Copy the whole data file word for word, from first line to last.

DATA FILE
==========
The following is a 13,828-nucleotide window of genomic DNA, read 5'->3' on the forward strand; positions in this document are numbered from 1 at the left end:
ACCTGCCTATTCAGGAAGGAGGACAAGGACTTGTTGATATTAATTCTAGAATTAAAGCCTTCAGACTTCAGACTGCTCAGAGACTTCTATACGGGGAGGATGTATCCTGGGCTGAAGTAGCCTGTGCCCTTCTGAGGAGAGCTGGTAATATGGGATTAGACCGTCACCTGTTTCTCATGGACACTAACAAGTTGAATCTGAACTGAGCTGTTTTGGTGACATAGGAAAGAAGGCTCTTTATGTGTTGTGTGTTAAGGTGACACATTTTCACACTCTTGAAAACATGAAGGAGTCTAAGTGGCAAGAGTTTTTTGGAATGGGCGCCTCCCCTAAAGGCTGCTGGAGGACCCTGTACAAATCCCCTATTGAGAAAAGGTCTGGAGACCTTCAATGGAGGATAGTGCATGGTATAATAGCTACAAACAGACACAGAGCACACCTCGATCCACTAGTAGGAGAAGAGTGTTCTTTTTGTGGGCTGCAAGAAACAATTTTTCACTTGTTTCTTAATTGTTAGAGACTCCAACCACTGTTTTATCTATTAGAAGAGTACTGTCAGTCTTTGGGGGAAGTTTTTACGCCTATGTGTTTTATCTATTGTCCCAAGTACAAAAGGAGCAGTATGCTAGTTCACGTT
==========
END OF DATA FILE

The following is a 13,828-nucleotide window of genomic DNA, read 5'->3' on the forward strand; positions in this document are numbered from 1 at the left end:
ACCTGCCTATTCAGGAAGGAGGACAAGGACTTGTTGATATTAATTCTAGAATTAAAGCCTTCAGACTTCAGACTGCTCAGAGACTTCTATACGGGGAGGATGTATCCTGGGCTGAAGTAGCCTGTGCCCTTCTGAGGAGAGCTGGTAATATGGGATTAGACCGTCACCTGTTTCTCATGGACACTAACAAGTTGAATCTGAACTGAGCTGTTTTGGTGACATAGGAAAGAAGGCTCTTTATGTGTTGTGTGTTAAGGTGACACATTTTCACACTCTTGAAAACATGAAGGAGTCTAAGTGGCAAGAGTTTTTTGGAATGGGCGCCTCCCCTAAAGGCTGCTGGAGGACCCTGTACAAATCCCCTATTGAGAAAAGGTCTGGAGACCTTCAATGGAGGATAGTGCATGGTATAATAGCTACAAACAGACACAGAGCACACCTCGATCCACTAGTAGGAGAAGAGTGTTCTTTTTGTGGGCTGCAAGAAACAATTTTTCACTTGTTTCTTAATTGTTAGAGACTCCAACCACTGTTTTATCTATTAGAAGAGTACTGTCAGTCTTTGGGGGAAGTTTTTACGCCTATGTGTTTTATCTATTGTCCCAAGTACAAAAGGAGCAGTATGCTAGTTCACGTT